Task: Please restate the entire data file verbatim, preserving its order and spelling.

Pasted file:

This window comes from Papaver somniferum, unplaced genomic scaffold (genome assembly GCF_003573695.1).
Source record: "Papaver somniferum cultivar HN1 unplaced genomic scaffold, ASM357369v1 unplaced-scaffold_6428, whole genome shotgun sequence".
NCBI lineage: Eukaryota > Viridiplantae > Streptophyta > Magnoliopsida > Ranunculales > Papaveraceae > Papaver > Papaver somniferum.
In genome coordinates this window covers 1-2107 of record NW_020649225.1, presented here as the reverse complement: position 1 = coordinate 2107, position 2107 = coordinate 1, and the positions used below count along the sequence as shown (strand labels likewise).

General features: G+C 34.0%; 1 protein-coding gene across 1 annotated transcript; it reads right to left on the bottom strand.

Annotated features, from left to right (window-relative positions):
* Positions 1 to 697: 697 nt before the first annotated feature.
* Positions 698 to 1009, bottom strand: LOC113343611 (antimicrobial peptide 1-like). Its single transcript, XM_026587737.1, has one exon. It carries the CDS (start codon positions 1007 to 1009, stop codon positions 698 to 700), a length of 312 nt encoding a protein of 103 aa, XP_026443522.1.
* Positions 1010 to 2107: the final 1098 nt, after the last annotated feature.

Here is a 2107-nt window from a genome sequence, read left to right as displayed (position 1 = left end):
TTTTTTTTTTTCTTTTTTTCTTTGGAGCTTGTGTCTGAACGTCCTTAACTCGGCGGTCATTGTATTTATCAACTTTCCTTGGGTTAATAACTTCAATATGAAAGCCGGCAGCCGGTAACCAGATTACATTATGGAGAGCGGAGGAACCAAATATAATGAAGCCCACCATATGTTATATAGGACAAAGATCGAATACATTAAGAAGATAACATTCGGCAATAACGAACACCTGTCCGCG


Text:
This window comes from Papaver somniferum, unplaced genomic scaffold (genome assembly GCF_003573695.1).
Source record: "Papaver somniferum cultivar HN1 unplaced genomic scaffold, ASM357369v1 unplaced-scaffold_6428, whole genome shotgun sequence".
NCBI lineage: Eukaryota > Viridiplantae > Streptophyta > Magnoliopsida > Ranunculales > Papaveraceae > Papaver > Papaver somniferum.
In genome coordinates this window covers 1-2107 of record NW_020649225.1, presented here as the reverse complement: position 1 = coordinate 2107, position 2107 = coordinate 1, and the positions used below count along the sequence as shown (strand labels likewise).

General features: G+C 34.0%; 1 protein-coding gene across 1 annotated transcript; it reads right to left on the bottom strand.

Annotated features, from left to right (window-relative positions):
* Positions 1 to 697: 697 nt before the first annotated feature.
* Positions 698 to 1009, bottom strand: LOC113343611 (antimicrobial peptide 1-like). Its single transcript, XM_026587737.1, has one exon. It carries the CDS (start codon positions 1007 to 1009, stop codon positions 698 to 700), a length of 312 nt encoding a protein of 103 aa, XP_026443522.1.
* Positions 1010 to 2107: the final 1098 nt, after the last annotated feature.

Here is a 2107-nt window from a genome sequence, read left to right as displayed (position 1 = left end):
TTTTTTTTTTTCTTTTTTTCTTTGGAGCTTGTGTCTGAACGTCCTTAACTCGGCGGTCATTGTATTTATCAACTTTCCTTGGGTTAATAACTTCAATATGAAAGCCGGCAGCCGGTAACCAGATTACATTATGGAGAGCGGAGGAACCAAATATAATGAAGCCCACCATATGTTATATAGGACAAAGATCGAATACATTAAGAAGATAACATTCGGCAATAACGAACACCTGTCCGCG